Rising healthcare costs and lack of state of the art healthcare services are forcing modern-day consumers to search for different ways to reduce expenses to get a quality medical service, writes Dr Tushar Mehta, Director, Orthopaedics Plus (P) Ltd, Life Line Trauma Centre and Health Care for Elets News Network (ENN).
Medical Tourism has been the most sought after word in Indian healthcare sector in the last two decades. Hospitals and their administration are seeking more and more international patients for their big fat revenues and therefore we see more international desks in every corporate hospital these days. Let us try to understand the root of the business here.
In Western countries as well as in the Middle East, rising healthcare costs and lack of state of the art healthcare services are forcing modern consumers to search for different ways to reduce expenses to get quality medical service.
The solution to that problem is medical tourism where people living in one country travel to another country to seek medical, dental and surgical care. There’s actually nothing new about medical tourism. It was always there. I vividly remember my uncle travelling to UK in early 90s for a CABG (Coronary Artery By Pass Graft). But now even my hometown has more than five Cath Labs.
Then what has changed over the years?
Traditionally, people used to travel from poor countries to wealthy ones in search of advanced medical attention. The flow has almost reversed today. People from wealthy countries now hunt for healthcare facilities in less developed areas where services are less expensive and more accessible.
Patients travel overseas seeking a high quality of healthcare. But the most basic reason to go to a third world country is the cost.
India is blossoming too in the sunshine of Medical Tourism and significant contribution to this is the ease in getting e-Visa for Medical Services.
The arrival of foreigners in India on medical visa is showing an increasing trend over the past few years with 1.75 lakh foreign tourists visiting the country in 2016, more than double from 76,000 in 2014, data showed.
Another trend that has been observed in last one decade is that the healthcare providers are shifting their operations to African and Sub Saharan countries so that they could explore the potential market and act as aggregators of patients’ right from the spot to divert them to facilities in India.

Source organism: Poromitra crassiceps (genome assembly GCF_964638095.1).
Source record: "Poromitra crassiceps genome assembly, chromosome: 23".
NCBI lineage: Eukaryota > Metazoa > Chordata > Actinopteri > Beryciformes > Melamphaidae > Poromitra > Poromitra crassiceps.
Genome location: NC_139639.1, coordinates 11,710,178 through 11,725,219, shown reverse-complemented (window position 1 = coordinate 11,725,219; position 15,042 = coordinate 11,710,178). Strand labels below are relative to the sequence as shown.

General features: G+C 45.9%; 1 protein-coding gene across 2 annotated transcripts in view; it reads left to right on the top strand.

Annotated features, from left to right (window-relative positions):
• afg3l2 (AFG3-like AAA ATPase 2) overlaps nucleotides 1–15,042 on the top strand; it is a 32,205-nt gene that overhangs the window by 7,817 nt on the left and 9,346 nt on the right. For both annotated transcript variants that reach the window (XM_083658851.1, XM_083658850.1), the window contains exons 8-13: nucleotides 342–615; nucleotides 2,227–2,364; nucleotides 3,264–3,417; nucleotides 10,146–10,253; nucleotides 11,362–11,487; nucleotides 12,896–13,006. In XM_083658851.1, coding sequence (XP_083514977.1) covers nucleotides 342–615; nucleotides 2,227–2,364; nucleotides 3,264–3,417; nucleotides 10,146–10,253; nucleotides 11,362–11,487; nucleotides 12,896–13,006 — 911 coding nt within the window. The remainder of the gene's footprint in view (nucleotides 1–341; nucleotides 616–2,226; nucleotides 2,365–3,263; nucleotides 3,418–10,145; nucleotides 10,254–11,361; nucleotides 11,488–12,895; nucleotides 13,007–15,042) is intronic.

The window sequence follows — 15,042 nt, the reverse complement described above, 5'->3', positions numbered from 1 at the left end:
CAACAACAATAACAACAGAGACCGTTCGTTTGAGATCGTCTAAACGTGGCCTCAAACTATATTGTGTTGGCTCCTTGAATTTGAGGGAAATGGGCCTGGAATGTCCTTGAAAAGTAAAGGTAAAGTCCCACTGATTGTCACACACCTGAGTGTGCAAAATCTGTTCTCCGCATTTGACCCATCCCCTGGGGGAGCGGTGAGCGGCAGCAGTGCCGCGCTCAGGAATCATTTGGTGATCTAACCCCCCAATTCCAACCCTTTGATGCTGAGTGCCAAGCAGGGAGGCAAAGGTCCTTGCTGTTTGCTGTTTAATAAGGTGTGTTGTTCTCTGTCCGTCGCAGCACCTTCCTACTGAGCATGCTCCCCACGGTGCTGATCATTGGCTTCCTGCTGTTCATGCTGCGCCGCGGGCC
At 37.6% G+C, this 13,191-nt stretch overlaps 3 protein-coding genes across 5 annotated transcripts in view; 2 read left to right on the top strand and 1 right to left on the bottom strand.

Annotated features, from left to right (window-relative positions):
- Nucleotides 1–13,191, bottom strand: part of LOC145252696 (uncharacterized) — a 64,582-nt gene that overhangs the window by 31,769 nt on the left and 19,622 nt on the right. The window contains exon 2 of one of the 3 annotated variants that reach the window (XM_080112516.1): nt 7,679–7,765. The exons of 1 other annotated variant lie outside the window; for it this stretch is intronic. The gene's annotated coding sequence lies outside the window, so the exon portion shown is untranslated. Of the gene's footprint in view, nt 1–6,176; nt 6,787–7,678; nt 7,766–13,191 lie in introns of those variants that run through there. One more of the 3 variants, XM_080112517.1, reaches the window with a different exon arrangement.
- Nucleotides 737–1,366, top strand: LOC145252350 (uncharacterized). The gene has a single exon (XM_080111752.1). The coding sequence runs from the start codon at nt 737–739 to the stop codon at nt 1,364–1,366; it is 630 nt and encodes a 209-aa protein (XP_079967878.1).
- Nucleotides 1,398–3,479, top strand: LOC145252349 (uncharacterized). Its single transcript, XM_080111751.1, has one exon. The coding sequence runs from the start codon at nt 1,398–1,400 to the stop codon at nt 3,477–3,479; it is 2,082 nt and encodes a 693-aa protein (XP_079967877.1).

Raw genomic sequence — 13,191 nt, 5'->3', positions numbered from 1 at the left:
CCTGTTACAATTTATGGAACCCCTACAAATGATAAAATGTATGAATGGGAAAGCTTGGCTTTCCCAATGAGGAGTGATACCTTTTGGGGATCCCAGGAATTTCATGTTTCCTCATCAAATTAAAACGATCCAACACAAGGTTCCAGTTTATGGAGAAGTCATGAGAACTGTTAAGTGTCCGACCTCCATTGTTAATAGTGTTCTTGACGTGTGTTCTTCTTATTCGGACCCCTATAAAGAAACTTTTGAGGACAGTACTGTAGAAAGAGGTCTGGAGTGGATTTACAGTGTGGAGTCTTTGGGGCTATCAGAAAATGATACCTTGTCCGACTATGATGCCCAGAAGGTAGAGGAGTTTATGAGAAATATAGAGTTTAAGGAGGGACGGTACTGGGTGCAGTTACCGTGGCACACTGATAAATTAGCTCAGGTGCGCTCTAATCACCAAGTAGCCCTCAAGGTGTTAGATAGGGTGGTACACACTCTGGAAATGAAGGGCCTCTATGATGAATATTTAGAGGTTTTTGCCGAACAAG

Most elective surgery, such as cosmetic surgery, certain dental surgeries, and even hip replacements are not covered by the insurance companies in the US. But if the cost is much lower overseas, one gets excited to make the trip for surgery.
A major medical procedure performed in a foreign country may cost less than the out-of-pocket costs for the same procedure in the US. For example, a heart bypass surgery might cost over $150,000 in the US, but can cost less than $10,000 in India.
The list of what we might call “hot” medical tourism destinations varies from year to year, and is also largely determined by the type of treatment or surgery. There is no one country as a heaven for medical tourism, however, Mexico, Costa Rica, India, the Czech Republic, Thailand, Malaysia and South Korea keep coming up on various parameters.
India has the potential to become a global hub for medical tourism as we produce approximately 50,000 doctors per year with the best accreditation facilities.
Disclaimer: (Views are personal and do not abide to any person / healthcare provider in person. The writes holds deep respect for medical profession and highest respect for other fraternity medicos.)